As one might expect in a credit crunch, default risk is rising. One measure of that risk is corporate bond yields. Let’s take a look and see how various grades of bonds are performing.
Click on any chart in this series to see a sharper image.
Bloomberg AAA Rated Industrial 10-Year Bond Index
Bloomberg A Rated Industrial 10-Year Bond Index
Bloomberg BBB Rated Industrial 10-Year Bond Index
Bloomberg B Rated Industrial 10-Year Bond Index
The above charts are courtesy of Bloomberg sent to me by Chris Puplava at Financial Sense. The idea for this post came from Bennet Sedacca who posted one of the above charts on Minyanville.
As you can see, only AAA rated bonds are performing well. This is strong evidence that we are not in a period of “disinflation” as some claim. In a disinflationary environment, one would expect risk premiums to drop not rise. Action here is consistent with rising default risk, which is what one should expect in deflation.
Those harping about prices of consumer goods, food, services, etc., are missing the boat about what deflation is and what one should expect in deflation. Trillions of dollars of debt are being wiped off the books via bankruptcies and foreclosures while inflationistas worry about the price of eggs going up by 35 cents. It is truly mindless.
Baa to 3 Month T-Bill Spread
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The above chart sent by my friend “BC” is quite telling. It shows risk premiums of Baa rated bonds over 3-Month T-Bill rates going all the way back to 1934. This spread is at an all time high. Otherwise, the highest points on the chart are during the Great Depression and the stagflation period in the 70’s and 80s’.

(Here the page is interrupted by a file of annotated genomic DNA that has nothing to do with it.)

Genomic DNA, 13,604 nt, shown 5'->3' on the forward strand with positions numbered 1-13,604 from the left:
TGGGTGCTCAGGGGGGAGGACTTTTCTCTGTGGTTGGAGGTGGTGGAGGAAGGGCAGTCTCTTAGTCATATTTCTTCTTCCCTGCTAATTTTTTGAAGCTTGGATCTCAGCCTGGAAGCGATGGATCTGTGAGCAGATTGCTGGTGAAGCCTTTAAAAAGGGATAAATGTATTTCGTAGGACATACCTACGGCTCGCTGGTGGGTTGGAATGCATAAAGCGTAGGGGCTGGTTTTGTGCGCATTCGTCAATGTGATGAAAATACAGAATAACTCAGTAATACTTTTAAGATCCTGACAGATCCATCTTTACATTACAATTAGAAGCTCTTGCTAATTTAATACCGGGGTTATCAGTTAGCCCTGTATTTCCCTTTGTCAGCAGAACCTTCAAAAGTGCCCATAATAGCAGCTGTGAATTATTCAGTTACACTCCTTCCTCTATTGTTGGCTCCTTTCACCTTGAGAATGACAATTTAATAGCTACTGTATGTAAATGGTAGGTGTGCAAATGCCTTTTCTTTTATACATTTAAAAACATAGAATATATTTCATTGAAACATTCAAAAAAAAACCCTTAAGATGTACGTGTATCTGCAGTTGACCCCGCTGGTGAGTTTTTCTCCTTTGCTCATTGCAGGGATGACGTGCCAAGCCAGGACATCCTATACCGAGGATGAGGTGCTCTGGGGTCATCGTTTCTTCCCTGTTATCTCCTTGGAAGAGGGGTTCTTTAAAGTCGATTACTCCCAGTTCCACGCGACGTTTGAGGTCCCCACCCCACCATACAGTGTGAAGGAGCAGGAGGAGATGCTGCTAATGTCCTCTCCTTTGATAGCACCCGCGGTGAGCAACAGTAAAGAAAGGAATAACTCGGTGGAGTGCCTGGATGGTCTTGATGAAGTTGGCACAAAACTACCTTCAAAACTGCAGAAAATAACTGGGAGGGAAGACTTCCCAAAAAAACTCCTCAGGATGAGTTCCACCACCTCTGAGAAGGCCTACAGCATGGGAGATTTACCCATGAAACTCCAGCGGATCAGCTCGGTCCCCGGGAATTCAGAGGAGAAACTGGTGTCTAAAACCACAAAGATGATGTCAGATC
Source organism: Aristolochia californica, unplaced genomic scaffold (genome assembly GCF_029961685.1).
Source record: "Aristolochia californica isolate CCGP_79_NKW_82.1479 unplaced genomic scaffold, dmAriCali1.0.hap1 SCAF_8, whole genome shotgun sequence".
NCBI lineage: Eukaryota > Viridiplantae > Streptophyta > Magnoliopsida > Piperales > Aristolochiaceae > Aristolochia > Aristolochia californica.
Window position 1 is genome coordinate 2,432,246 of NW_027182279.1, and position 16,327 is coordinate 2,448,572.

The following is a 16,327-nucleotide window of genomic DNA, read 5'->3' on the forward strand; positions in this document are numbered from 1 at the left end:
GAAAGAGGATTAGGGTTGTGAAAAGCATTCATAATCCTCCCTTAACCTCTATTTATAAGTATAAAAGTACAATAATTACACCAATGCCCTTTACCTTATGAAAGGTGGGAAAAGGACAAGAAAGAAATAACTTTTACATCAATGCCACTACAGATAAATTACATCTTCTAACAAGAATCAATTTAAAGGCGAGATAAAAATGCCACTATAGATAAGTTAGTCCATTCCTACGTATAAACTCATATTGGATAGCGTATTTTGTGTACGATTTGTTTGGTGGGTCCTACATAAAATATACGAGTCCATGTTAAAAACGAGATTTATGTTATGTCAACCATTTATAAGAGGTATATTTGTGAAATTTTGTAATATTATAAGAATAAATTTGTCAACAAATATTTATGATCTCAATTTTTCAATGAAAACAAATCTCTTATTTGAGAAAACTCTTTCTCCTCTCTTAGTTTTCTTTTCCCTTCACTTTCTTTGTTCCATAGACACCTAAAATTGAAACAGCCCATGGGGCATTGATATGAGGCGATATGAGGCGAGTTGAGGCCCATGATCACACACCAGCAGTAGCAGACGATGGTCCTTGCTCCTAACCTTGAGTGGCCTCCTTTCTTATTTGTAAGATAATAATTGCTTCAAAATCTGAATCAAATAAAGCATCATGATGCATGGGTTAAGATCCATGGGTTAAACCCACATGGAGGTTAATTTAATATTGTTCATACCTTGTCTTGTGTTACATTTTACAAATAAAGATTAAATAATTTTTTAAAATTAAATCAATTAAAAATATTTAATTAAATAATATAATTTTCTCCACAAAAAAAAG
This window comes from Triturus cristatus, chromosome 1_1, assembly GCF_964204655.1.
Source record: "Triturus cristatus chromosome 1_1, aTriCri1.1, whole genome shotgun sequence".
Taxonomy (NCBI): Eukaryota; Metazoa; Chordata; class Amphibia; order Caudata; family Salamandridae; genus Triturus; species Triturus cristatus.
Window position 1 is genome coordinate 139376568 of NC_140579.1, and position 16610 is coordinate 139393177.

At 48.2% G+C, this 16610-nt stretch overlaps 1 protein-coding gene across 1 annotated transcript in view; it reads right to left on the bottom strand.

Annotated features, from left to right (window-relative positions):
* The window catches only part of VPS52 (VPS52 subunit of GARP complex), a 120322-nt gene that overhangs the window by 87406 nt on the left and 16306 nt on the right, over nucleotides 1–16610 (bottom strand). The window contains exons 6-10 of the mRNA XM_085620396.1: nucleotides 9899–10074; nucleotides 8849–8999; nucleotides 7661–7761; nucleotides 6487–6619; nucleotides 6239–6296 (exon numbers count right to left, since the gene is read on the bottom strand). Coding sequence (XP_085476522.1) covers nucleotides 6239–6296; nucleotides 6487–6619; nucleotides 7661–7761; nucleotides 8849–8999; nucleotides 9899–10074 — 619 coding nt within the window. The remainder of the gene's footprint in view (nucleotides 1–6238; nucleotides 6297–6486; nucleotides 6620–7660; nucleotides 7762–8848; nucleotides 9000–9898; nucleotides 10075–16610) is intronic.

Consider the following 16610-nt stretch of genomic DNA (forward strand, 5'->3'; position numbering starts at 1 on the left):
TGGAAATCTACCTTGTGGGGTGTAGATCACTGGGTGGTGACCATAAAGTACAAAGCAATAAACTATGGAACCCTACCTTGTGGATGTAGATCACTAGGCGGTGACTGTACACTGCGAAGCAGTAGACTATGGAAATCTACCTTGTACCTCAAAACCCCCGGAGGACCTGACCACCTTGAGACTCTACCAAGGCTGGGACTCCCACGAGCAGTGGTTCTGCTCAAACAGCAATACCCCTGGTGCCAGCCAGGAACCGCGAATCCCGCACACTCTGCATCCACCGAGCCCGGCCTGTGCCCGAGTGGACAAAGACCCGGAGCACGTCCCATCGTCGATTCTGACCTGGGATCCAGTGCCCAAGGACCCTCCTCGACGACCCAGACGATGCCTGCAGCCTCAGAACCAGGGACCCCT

So which one is it, Stagflation or Deflation? This is where it pays to evaluate more than one indicator at a time. To resolve the question, one needs to look at other factors such as the treasury yield itself.
30 Year Bond Yields
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The idea of stagflation is simply not consistent with falling treasury yields, especially 30 year bond yields near 4%. Disinflation is consistent with falling treasury yields as is deflation. However, as noted above, rising corporate bond yields are not consistent disinflation. And finally, inflation is not consistent with collapsing 30 year bond yields.
One cannot cherry pick data, one needs to look at all of it and see where the preponderance of the evidence is. In addition to the above charts one must also consider collapsing commodity prices and a collapsing stock market, both of which are consistent with deflation. Periods of disinflation are where the equity markets make the greatest gains.
Inquiring minds should also consider Parents Pull Kids From Day Care (And Other Deflationary Topics) for a look at base money supply and how that supports the deflation thesis.
Thus the data are crystal clear. We are not in a period of inflation, we are not in a period of stagflation, we are not in a period of disinflation.
If you exclude all the options proven to be impossible, the remaining option no matter how unlikely it may seem at first glance, must be the correct answer. That answer is deflation. We are in it, and have been for some time.
Mike “Mish” Shedlock
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